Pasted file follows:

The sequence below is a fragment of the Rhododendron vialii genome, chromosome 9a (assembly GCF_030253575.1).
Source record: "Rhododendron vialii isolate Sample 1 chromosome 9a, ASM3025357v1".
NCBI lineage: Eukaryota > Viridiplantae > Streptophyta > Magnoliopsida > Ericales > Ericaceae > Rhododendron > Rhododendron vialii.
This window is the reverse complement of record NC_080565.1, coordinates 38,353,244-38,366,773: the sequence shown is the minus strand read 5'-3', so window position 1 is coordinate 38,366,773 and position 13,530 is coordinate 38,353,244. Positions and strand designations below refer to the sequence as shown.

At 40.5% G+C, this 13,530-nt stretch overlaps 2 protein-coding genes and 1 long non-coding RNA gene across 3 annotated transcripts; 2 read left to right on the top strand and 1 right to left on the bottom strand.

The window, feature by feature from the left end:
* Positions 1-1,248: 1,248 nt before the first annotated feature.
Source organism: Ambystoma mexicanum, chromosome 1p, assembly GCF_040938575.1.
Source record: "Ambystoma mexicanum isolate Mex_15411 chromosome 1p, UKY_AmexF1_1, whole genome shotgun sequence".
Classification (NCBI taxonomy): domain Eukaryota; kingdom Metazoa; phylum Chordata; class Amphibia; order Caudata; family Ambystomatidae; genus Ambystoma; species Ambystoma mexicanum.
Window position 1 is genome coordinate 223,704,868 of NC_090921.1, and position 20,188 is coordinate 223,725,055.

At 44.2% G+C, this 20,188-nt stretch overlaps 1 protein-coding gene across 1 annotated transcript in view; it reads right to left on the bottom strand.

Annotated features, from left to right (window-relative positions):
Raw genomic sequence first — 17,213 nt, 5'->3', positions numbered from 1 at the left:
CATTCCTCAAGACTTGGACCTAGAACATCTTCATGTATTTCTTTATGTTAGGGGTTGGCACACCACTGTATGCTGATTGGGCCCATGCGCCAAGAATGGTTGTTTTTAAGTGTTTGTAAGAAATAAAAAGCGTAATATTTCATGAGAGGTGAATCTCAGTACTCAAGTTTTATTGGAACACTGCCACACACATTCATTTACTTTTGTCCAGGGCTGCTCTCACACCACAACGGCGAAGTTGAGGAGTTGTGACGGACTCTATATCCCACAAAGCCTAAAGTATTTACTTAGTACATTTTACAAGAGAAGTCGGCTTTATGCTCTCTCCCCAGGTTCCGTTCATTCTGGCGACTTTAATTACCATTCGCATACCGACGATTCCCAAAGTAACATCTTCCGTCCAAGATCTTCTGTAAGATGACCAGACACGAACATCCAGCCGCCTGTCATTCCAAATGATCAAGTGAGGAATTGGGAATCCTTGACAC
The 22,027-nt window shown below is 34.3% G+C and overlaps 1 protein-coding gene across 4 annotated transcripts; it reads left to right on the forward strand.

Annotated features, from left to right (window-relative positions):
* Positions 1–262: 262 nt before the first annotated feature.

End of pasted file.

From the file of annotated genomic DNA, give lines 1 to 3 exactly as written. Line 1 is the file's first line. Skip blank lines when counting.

The sequence below is a fragment of the Rhododendron vialii genome, chromosome 9a (assembly GCF_030253575.1).
Source record: "Rhododendron vialii isolate Sample 1 chromosome 9a, ASM3025357v1".
NCBI lineage: Eukaryota > Viridiplantae > Streptophyta > Magnoliopsida > Ericales > Ericaceae > Rhododendron > Rhododendron vialii.